By: Julianna Perkins
“It chose me - the art chose me.”
As a child, June Clark never considered the arts as a profession she might pursue. As a woman, now age 76, the Toronto-based visual artist reflects on a lifetime spent translating the world from thoughts and ideas to complex creative works.
Rusted metal, old clothing, bits of paper and torn images; Clark’s art is made from the scraps of what she describes as our “disposable society.” She is not against scrounging the sides of a road for the materials with which her newest creation is to be made, because her work reflects the state, both socially and politically, of the world that surrounds her. Though her art may be made from the recycled detritus of a consumerist society, her ideas are always new, driven by an exploration of passions.
Clark is a true visual artist in the sense that she is not to be limited. From collages to prints to installations, she admits that her mediums are the results of attempting to translate ideas into reality.
“Often,” she says, “I am inspired to say something and then I try and figure out the best way to say it.”
But for someone who has carved a lifetime of space in the Canadian art world, the beginnings of Clark’s career took place not too long ago. She started doing street photography around the age of 30 and began officially connecting with the art world after moving to Toronto from her birthplace of Harlem, N.Y., in 1969. She now works from her home and studio in Scarborough.
Clark says she left Harlem during political turbulence in the 1960s, and had not returned to live there for 28 years when the Studio Museum in Harlem invited her to complete a one-year residency in 1996. That’s when she created the Harlem Quilt.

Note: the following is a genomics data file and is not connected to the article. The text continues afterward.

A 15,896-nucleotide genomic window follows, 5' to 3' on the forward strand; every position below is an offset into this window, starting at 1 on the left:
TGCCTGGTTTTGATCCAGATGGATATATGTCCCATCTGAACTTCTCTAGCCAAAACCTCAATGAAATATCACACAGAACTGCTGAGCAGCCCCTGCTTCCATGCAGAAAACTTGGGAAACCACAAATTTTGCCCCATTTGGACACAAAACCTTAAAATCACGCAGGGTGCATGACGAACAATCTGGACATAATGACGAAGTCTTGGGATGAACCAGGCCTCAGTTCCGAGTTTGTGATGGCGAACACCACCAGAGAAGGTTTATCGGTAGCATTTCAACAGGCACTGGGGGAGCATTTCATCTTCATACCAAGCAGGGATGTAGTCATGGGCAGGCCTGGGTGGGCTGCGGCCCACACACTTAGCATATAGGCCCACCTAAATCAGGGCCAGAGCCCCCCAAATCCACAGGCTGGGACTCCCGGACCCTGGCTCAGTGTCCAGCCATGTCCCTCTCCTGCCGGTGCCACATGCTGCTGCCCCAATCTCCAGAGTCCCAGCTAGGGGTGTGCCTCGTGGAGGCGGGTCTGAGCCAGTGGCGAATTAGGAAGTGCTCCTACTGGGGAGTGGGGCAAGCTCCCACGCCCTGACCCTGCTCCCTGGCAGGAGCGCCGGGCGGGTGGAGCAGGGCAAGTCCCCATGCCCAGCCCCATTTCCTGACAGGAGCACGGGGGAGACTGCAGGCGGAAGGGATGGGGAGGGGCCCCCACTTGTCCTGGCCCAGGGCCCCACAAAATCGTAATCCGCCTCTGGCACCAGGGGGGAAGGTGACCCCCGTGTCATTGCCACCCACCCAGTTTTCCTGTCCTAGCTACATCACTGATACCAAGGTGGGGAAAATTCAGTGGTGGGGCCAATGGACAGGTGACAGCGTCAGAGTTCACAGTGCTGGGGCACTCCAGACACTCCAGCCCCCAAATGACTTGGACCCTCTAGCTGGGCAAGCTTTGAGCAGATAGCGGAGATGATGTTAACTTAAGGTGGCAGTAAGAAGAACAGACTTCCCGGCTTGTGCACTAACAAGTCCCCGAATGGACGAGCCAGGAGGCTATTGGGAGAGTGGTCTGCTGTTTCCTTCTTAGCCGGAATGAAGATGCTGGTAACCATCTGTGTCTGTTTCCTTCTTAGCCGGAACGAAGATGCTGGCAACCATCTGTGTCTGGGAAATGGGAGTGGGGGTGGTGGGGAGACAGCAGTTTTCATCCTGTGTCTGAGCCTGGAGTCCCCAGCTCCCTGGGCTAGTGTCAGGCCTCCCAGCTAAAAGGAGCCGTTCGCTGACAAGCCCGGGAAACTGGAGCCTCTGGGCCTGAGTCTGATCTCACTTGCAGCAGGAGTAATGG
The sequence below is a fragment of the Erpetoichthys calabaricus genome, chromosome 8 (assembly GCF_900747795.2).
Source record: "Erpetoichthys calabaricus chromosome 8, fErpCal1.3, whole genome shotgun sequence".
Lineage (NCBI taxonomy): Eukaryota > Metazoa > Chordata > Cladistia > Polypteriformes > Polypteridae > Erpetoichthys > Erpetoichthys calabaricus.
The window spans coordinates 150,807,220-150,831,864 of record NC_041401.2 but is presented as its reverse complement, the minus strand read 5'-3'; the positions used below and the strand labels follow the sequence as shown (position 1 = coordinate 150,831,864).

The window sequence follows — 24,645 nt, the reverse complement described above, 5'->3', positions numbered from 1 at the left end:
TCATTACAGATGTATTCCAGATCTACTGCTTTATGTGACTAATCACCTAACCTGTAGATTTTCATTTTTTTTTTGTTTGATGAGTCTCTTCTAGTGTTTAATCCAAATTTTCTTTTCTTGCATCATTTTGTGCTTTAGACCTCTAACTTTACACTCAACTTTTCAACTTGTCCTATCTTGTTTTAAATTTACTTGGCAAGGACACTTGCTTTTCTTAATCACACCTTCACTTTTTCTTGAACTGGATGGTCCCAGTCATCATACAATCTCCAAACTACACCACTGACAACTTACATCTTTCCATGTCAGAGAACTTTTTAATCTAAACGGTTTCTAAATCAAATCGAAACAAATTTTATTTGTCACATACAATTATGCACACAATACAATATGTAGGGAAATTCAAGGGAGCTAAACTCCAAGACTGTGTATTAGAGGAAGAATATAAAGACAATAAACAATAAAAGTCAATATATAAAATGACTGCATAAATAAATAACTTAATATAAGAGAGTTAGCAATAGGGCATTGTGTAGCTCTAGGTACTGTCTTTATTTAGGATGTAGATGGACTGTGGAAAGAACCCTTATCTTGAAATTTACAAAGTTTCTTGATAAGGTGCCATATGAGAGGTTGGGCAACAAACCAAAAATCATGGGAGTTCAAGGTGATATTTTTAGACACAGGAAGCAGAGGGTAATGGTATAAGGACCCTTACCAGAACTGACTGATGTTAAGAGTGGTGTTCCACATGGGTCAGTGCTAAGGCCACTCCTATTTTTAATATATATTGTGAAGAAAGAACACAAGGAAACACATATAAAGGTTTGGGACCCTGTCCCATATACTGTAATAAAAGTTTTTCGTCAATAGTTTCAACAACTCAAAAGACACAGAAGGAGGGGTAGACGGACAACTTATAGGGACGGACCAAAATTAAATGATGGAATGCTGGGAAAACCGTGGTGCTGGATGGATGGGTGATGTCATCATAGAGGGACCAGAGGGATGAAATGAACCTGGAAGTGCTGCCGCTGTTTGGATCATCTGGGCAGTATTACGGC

“When I went back, I realized that nothing had changed, and everything had changed,” says Clark. The Quilt is an installation composed of hundreds of images superimposed upon scraps of fabric and clothing from a local Harlem Salvation Army thrift store and intertwined with lights. It was her way of coming to terms with coming home.
“I walked around Harlem for days and weeks with my camera at hip level and just snapped images,” she says. “I wanted to just discover what was going on.”
In Clark’s opinion, art requires depth in order to remain relevant, and a commitment to making art is lifelong. The process of capturing moments and experiences of the world should not be fleeting and spur of the moment, but should translate indefinitely.
“I believe one would hope that when you make something, it doesn’t get old. And if it does get old, than it probably should be destroyed,” says Clark.
Or, alternatively, it should be made of destruction. Such is the nature of Dirge, a 2004 work of Clark’s. The piece is made of oxidized metal on canvas, a creative way of saying “old, rusty mufflers.” Clark herself picked the pieces up off the side of the road, and formed them into a decaying American flag.
Dirge - which is a song or hymn of grief or lamentation and is usually intended to accompany funeral or memorial rites - was a lamenting response to current events in the U.S. at the time, says Clark.
Clark’s art is for everyone, from every background and walk of life, to approach with their own point of view. Her artmaking is a process fueled by her experiences and opportunities, yet is accessible to all and open for interpretation.
“Some days are good and some days are bad. Some days are very creative, and some days one sits and thinks about being creative,” says Clark.
Her artistic expression is a life process, and one that she relishes day in and day out.
This piece was edited by Jacklyn Gilmor.